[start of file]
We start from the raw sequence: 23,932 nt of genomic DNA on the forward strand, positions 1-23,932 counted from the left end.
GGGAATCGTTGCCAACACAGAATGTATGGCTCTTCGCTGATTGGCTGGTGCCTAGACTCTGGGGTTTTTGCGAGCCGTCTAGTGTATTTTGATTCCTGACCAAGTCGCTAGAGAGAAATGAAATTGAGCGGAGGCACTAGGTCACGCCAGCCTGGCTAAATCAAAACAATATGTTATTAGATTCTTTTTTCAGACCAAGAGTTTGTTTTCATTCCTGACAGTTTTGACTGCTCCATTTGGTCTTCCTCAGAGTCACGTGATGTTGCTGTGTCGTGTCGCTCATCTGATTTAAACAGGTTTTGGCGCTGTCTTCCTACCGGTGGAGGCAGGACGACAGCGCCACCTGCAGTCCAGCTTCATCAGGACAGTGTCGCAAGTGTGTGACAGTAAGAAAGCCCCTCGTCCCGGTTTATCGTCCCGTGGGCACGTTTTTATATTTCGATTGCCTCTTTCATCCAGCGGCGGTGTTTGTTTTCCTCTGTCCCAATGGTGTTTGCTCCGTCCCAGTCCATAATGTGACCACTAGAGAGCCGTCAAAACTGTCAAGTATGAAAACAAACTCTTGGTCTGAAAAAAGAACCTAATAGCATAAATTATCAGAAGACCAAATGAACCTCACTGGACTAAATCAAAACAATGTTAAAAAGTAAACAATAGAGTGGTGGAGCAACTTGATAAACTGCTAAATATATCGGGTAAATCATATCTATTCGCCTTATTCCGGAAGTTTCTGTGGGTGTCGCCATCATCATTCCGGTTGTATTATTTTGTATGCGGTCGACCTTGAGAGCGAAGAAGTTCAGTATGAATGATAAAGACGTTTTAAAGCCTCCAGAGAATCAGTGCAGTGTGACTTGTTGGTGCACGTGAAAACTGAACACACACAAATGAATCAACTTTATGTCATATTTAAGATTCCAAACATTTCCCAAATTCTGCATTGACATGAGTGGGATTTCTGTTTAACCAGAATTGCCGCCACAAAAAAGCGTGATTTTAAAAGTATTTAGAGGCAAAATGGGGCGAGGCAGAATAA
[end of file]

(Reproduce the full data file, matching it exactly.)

We start from the raw sequence: 23,932 nt of genomic DNA on the forward strand, positions 1-23,932 counted from the left end.
GGGAATCGTTGCCAACACAGAATGTATGGCTCTTCGCTGATTGGCTGGTGCCTAGACTCTGGGGTTTTTGCGAGCCGTCTAGTGTATTTTGATTCCTGACCAAGTCGCTAGAGAGAAATGAAATTGAGCGGAGGCACTAGGTCACGCCAGCCTGGCTAAATCAAAACAATATGTTATTAGATTCTTTTTTCAGACCAAGAGTTTGTTTTCATTCCTGACAGTTTTGACTGCTCCATTTGGTCTTCCTCAGAGTCACGTGATGTTGCTGTGTCGTGTCGCTCATCTGATTTAAACAGGTTTTGGCGCTGTCTTCCTACCGGTGGAGGCAGGACGACAGCGCCACCTGCAGTCCAGCTTCATCAGGACAGTGTCGCAAGTGTGTGACAGTAAGAAAGCCCCTCGTCCCGGTTTATCGTCCCGTGGGCACGTTTTTATATTTCGATTGCCTCTTTCATCCAGCGGCGGTGTTTGTTTTCCTCTGTCCCAATGGTGTTTGCTCCGTCCCAGTCCATAATGTGACCACTAGAGAGCCGTCAAAACTGTCAAGTATGAAAACAAACTCTTGGTCTGAAAAAAGAACCTAATAGCATAAATTATCAGAAGACCAAATGAACCTCACTGGACTAAATCAAAACAATGTTAAAAAGTAAACAATAGAGTGGTGGAGCAACTTGATAAACTGCTAAATATATCGGGTAAATCATATCTATTCGCCTTATTCCGGAAGTTTCTGTGGGTGTCGCCATCATCATTCCGGTTGTATTATTTTGTATGCGGTCGACCTTGAGAGCGAAGAAGTTCAGTATGAATGATAAAGACGTTTTAAAGCCTCCAGAGAATCAGTGCAGTGTGACTTGTTGGTGCACGTGAAAACTGAACACACACAAATGAATCAACTTTATGTCATATTTAAGATTCCAAACATTTCCCAAATTCTGCATTGACATGAGTGGGATTTCTGTTTAACCAGAATTGCCGCCACAAAAAAGCGTGATTTTAAAAGTATTTAGAGGCAAAATGGGGCGAGGCAGAATAA